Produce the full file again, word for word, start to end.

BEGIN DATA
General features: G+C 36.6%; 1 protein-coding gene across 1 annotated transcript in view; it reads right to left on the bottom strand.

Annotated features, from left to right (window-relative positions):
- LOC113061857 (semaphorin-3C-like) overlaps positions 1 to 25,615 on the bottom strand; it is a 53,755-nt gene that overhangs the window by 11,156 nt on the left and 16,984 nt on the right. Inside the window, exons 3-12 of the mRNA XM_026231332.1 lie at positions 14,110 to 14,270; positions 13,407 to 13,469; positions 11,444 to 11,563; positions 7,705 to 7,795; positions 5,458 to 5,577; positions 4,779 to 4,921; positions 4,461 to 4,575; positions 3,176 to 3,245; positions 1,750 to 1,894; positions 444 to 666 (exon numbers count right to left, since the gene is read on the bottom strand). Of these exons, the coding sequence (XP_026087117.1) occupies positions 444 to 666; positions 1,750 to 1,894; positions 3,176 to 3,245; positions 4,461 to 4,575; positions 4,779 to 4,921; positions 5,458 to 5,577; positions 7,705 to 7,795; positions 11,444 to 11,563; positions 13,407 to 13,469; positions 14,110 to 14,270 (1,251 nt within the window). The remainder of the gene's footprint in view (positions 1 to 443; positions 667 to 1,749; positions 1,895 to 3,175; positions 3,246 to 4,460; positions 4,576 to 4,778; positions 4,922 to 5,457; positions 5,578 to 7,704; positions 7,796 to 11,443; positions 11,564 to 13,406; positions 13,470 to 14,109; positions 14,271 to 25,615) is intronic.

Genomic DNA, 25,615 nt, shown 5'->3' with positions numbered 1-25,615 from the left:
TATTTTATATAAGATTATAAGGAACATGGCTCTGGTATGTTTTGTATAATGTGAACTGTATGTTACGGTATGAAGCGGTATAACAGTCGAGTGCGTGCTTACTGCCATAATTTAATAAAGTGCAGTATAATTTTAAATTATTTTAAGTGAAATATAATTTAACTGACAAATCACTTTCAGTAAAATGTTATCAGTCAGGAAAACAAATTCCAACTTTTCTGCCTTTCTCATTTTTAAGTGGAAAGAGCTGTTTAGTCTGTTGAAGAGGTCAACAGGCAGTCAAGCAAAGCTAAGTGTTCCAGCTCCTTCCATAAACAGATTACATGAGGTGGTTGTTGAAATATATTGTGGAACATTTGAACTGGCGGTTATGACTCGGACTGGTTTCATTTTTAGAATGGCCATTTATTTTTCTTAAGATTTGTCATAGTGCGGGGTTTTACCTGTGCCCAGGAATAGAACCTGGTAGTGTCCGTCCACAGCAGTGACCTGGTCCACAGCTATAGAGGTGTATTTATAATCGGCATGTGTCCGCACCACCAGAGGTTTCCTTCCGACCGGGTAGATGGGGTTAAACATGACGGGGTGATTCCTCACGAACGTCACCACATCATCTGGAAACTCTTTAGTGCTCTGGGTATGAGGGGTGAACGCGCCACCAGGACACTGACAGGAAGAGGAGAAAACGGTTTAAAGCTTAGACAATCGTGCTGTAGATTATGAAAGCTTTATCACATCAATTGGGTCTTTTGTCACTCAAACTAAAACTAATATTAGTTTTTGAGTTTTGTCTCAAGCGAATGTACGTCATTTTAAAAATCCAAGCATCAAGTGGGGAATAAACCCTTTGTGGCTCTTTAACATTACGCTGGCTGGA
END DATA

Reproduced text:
General features: G+C 36.6%; 1 protein-coding gene across 1 annotated transcript in view; it reads right to left on the bottom strand.

Annotated features, from left to right (window-relative positions):
- LOC113061857 (semaphorin-3C-like) overlaps positions 1 to 25,615 on the bottom strand; it is a 53,755-nt gene that overhangs the window by 11,156 nt on the left and 16,984 nt on the right. Inside the window, exons 3-12 of the mRNA XM_026231332.1 lie at positions 14,110 to 14,270; positions 13,407 to 13,469; positions 11,444 to 11,563; positions 7,705 to 7,795; positions 5,458 to 5,577; positions 4,779 to 4,921; positions 4,461 to 4,575; positions 3,176 to 3,245; positions 1,750 to 1,894; positions 444 to 666 (exon numbers count right to left, since the gene is read on the bottom strand). Of these exons, the coding sequence (XP_026087117.1) occupies positions 444 to 666; positions 1,750 to 1,894; positions 3,176 to 3,245; positions 4,461 to 4,575; positions 4,779 to 4,921; positions 5,458 to 5,577; positions 7,705 to 7,795; positions 11,444 to 11,563; positions 13,407 to 13,469; positions 14,110 to 14,270 (1,251 nt within the window). The remainder of the gene's footprint in view (positions 1 to 443; positions 667 to 1,749; positions 1,895 to 3,175; positions 3,246 to 4,460; positions 4,576 to 4,778; positions 4,922 to 5,457; positions 5,578 to 7,704; positions 7,796 to 11,443; positions 11,564 to 13,406; positions 13,470 to 14,109; positions 14,271 to 25,615) is intronic.

Genomic DNA, 25,615 nt, shown 5'->3' with positions numbered 1-25,615 from the left:
TATTTTATATAAGATTATAAGGAACATGGCTCTGGTATGTTTTGTATAATGTGAACTGTATGTTACGGTATGAAGCGGTATAACAGTCGAGTGCGTGCTTACTGCCATAATTTAATAAAGTGCAGTATAATTTTAAATTATTTTAAGTGAAATATAATTTAACTGACAAATCACTTTCAGTAAAATGTTATCAGTCAGGAAAACAAATTCCAACTTTTCTGCCTTTCTCATTTTTAAGTGGAAAGAGCTGTTTAGTCTGTTGAAGAGGTCAACAGGCAGTCAAGCAAAGCTAAGTGTTCCAGCTCCTTCCATAAACAGATTACATGAGGTGGTTGTTGAAATATATTGTGGAACATTTGAACTGGCGGTTATGACTCGGACTGGTTTCATTTTTAGAATGGCCATTTATTTTTCTTAAGATTTGTCATAGTGCGGGGTTTTACCTGTGCCCAGGAATAGAACCTGGTAGTGTCCGTCCACAGCAGTGACCTGGTCCACAGCTATAGAGGTGTATTTATAATCGGCATGTGTCCGCACCACCAGAGGTTTCCTTCCGACCGGGTAGATGGGGTTAAACATGACGGGGTGATTCCTCACGAACGTCACCACATCATCTGGAAACTCTTTAGTGCTCTGGGTATGAGGGGTGAACGCGCCACCAGGACACTGACAGGAAGAGGAGAAAACGGTTTAAAGCTTAGACAATCGTGCTGTAGATTATGAAAGCTTTATCACATCAATTGGGTCTTTTGTCACTCAAACTAAAACTAATATTAGTTTTTGAGTTTTGTCTCAAGCGAATGTACGTCATTTTAAAAATCCAAGCATCAAGTGGGGAATAAACCCTTTGTGGCTCTTTAACATTACGCTGGCTGGA